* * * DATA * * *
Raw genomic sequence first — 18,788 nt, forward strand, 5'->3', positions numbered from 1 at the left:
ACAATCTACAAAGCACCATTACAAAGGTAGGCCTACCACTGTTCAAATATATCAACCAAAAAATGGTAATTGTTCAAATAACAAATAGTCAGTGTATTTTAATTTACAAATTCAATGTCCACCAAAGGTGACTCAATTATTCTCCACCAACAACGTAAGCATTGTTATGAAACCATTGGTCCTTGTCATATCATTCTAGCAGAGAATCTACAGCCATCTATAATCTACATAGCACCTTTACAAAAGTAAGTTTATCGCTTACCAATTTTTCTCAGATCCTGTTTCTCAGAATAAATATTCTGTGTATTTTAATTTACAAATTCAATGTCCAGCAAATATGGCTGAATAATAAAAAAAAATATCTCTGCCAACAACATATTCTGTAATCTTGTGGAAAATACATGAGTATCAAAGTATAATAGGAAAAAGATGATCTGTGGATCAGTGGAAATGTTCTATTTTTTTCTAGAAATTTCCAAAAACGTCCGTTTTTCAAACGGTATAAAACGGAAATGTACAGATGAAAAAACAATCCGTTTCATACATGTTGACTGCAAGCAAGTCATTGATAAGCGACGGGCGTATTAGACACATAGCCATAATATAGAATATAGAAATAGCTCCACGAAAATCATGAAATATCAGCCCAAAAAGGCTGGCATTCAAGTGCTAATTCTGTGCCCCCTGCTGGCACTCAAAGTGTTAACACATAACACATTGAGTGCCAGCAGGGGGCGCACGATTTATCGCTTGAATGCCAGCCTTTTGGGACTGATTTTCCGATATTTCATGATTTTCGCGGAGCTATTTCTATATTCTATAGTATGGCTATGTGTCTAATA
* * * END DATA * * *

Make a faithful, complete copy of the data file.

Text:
Raw genomic sequence first — 18,788 nt, forward strand, 5'->3', positions numbered from 1 at the left:
ACAATCTACAAAGCACCATTACAAAGGTAGGCCTACCACTGTTCAAATATATCAACCAAAAAATGGTAATTGTTCAAATAACAAATAGTCAGTGTATTTTAATTTACAAATTCAATGTCCACCAAAGGTGACTCAATTATTCTCCACCAACAACGTAAGCATTGTTATGAAACCATTGGTCCTTGTCATATCATTCTAGCAGAGAATCTACAGCCATCTATAATCTACATAGCACCTTTACAAAAGTAAGTTTATCGCTTACCAATTTTTCTCAGATCCTGTTTCTCAGAATAAATATTCTGTGTATTTTAATTTACAAATTCAATGTCCAGCAAATATGGCTGAATAATAAAAAAAAATATCTCTGCCAACAACATATTCTGTAATCTTGTGGAAAATACATGAGTATCAAAGTATAATAGGAAAAAGATGATCTGTGGATCAGTGGAAATGTTCTATTTTTTTCTAGAAATTTCCAAAAACGTCCGTTTTTCAAACGGTATAAAACGGAAATGTACAGATGAAAAAACAATCCGTTTCATACATGTTGACTGCAAGCAAGTCATTGATAAGCGACGGGCGTATTAGACACATAGCCATAATATAGAATATAGAAATAGCTCCACGAAAATCATGAAATATCAGCCCAAAAAGGCTGGCATTCAAGTGCTAATTCTGTGCCCCCTGCTGGCACTCAAAGTGTTAACACATAACACATTGAGTGCCAGCAGGGGGCGCACGATTTATCGCTTGAATGCCAGCCTTTTGGGACTGATTTTCCGATATTTCATGATTTTCGCGGAGCTATTTCTATATTCTATAGTATGGCTATGTGTCTAATA